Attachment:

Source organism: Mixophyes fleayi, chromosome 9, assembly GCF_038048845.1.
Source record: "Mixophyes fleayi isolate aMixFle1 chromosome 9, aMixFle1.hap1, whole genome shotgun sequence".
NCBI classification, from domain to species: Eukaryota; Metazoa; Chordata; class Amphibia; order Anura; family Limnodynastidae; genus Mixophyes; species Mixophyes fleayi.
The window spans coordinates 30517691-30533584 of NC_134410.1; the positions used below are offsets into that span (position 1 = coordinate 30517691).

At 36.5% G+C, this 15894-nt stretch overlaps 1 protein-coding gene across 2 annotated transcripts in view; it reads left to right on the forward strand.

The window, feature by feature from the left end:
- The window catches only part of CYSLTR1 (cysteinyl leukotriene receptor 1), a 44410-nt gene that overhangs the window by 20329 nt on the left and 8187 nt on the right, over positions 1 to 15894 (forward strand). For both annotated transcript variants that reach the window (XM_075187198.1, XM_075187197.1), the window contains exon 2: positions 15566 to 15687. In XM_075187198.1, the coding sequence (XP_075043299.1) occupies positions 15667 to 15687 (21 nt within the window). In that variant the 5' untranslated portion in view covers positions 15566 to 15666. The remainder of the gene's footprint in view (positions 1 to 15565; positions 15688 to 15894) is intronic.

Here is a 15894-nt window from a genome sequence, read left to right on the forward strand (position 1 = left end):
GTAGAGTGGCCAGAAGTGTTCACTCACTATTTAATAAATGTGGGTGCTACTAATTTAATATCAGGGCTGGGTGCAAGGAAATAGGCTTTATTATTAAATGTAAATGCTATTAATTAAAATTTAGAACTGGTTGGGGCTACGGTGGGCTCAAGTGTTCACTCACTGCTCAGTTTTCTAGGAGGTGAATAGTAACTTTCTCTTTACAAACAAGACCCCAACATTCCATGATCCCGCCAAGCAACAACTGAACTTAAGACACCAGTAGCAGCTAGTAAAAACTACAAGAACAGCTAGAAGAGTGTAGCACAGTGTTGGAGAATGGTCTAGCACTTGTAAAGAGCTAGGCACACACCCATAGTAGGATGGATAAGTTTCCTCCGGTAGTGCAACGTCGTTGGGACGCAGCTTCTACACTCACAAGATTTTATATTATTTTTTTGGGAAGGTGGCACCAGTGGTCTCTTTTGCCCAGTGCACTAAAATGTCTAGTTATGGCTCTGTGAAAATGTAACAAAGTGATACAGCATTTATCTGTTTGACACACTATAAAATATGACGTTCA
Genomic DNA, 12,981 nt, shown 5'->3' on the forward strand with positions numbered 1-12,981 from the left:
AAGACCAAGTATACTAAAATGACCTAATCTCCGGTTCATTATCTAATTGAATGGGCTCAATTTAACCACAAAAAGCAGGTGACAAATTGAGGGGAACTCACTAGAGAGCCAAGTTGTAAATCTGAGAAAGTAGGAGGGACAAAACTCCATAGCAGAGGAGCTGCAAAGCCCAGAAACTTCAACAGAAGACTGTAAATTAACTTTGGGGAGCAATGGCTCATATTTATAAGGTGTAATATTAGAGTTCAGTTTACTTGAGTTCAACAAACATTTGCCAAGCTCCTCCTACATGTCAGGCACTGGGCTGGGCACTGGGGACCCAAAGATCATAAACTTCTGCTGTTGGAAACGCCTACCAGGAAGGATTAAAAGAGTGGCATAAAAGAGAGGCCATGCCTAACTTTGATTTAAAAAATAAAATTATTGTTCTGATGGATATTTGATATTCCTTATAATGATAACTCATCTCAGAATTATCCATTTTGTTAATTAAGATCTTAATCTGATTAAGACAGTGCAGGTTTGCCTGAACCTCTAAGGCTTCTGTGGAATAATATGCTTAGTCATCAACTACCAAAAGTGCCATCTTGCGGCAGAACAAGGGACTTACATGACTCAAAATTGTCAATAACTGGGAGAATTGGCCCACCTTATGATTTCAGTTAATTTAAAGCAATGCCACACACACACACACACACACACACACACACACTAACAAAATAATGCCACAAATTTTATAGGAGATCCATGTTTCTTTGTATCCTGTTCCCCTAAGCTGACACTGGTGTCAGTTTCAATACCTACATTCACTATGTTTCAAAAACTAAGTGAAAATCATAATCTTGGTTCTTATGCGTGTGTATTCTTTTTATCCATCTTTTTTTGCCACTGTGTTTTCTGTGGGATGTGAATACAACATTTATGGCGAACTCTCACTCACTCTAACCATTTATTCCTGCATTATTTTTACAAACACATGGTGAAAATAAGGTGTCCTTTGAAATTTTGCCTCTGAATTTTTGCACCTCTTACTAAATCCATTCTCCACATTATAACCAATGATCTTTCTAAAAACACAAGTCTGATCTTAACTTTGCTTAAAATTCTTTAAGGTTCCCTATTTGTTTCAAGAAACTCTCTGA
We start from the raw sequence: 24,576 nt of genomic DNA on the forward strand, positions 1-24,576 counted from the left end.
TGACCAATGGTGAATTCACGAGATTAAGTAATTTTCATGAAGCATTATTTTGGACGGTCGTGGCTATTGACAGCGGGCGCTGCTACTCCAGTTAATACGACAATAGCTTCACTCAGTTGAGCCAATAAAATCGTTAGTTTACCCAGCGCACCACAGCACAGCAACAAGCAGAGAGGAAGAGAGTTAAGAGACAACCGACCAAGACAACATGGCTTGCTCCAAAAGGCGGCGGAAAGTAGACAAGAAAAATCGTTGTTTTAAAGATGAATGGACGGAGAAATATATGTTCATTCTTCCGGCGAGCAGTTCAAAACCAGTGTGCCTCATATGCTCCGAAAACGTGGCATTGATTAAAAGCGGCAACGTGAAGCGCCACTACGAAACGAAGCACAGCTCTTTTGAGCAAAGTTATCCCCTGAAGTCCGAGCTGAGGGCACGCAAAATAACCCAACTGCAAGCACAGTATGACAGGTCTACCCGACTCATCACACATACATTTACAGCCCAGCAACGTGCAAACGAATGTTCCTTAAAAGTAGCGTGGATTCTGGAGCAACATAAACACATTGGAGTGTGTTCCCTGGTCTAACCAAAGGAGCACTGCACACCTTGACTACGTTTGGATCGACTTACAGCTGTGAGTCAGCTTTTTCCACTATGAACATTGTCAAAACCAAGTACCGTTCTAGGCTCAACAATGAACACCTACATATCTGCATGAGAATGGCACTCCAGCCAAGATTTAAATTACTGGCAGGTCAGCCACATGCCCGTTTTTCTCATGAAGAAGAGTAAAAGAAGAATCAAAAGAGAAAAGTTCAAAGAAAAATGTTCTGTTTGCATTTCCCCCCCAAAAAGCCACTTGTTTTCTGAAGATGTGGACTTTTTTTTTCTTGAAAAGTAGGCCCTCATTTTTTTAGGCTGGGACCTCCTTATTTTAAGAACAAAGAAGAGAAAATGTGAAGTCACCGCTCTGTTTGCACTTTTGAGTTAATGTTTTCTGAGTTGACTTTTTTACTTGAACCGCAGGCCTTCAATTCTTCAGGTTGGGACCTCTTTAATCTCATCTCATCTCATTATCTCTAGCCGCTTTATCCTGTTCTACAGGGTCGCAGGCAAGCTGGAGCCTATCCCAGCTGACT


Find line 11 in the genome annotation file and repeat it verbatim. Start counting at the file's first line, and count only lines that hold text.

AAGACCAAGTATACTAAAATGACCTAATCTCCGGTTCATTATCTAATTGAATGGGCTCAATTTAACCACAAAAAGCAGGTGACAAATTGAGGGGAACTCACTAGAGAGCCAAGTTGTAAATCTGAGAAAGTAGGAGGGACAAAACTCCATAGCAGAGGAGCTGCAAAGCCCAGAAACTTCAACAGAAGACTGTAAATTAACTTTGGGGAGCAATGGCTCATATTTATAAGGTGTAATATTAGAGTTCAGTTTACTTGAGTTCAACAAACATTTGCCAAGCTCCTCCTACATGTCAGGCACTGGGCTGGGCACTGGGGACCCAAAGATCATAAACTTCTGCTGTTGGAAACGCCTACCAGGAAGGATTAAAAGAGTGGCATAAAAGAGAGGCCATGCCTAACTTTGATTTAAAAAATAAAATTATTGTTCTGATGGATATTTGATATTCCTTATAATGATAACTCATCTCAGAATTATCCATTTTGTTAATTAAGATCTTAATCTGATTAAGACAGTGCAGGTTTGCCTGAACCTCTAAGGCTTCTGTGGAATAATATGCTTAGTCATCAACTACCAAAAGTGCCATCTTGCGGCAGAACAAGGGACTTACATGACTCAAAATTGTCAATAACTGGGAGAATTGGCCCACCTTATGATTTCAGTTAATTTAAAGCAATGCCACACACACACACACACACACACACACACACACTAACAAAATAATGCCACAAATTTTATAGGAGATCCATGTTTCTTTGTATCCTGTTCCCCTAAGCTGACACTGGTGTCAGTTTCAATACCTACATTCACTATGTTTCAAAAACTAAGTGAAAATCATAATCTTGGTTCTTATGCGTGTGTATTCTTTTTATCCATCTTTTTTTGCCACTGTGTTTTCTGTGGGATGTGAATACAACATTTATGGCGAACTCTCACTCACTCTAACCATTTATTCCTGCATTATTTTTACAAACACATGGTGAAAATAAGGTGTCCTTTGAAATTTTGCCTCTGAATTTTTGCACCTCTTACTAAATCCATTCTCCACATTATAACCAATGATCTTTCTAAAAACACAAGTCTGATCTTAACTTTGCTTAAAATTCTTTAAGGTTCCCTATTTGTTTCAAGAAACTCTCTGA